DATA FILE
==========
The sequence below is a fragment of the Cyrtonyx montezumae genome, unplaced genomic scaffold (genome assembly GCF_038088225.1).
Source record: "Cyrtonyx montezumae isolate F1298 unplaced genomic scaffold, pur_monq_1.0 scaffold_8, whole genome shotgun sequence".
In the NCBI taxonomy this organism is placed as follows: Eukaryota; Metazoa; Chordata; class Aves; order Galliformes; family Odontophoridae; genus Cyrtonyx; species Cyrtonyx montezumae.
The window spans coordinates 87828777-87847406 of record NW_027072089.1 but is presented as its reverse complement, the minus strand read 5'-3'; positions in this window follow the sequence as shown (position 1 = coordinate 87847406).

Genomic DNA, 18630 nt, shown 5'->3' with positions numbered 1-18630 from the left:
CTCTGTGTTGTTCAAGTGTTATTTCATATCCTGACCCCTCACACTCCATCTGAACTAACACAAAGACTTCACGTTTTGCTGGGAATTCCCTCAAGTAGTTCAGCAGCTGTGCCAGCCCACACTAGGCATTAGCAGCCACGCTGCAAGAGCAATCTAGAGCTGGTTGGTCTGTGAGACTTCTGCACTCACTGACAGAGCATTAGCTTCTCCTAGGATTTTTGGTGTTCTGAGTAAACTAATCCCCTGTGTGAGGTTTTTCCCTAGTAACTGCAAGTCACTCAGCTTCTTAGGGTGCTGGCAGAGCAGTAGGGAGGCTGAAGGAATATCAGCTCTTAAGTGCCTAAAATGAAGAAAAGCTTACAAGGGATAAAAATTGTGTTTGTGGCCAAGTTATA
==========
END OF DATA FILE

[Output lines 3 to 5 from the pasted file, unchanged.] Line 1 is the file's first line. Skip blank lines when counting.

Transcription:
In the NCBI taxonomy this organism is placed as follows: Eukaryota; Metazoa; Chordata; class Aves; order Galliformes; family Odontophoridae; genus Cyrtonyx; species Cyrtonyx montezumae.
The window spans coordinates 87828777-87847406 of record NW_027072089.1 but is presented as its reverse complement, the minus strand read 5'-3'; positions in this window follow the sequence as shown (position 1 = coordinate 87847406).

Genomic DNA, 18630 nt, shown 5'->3' with positions numbered 1-18630 from the left: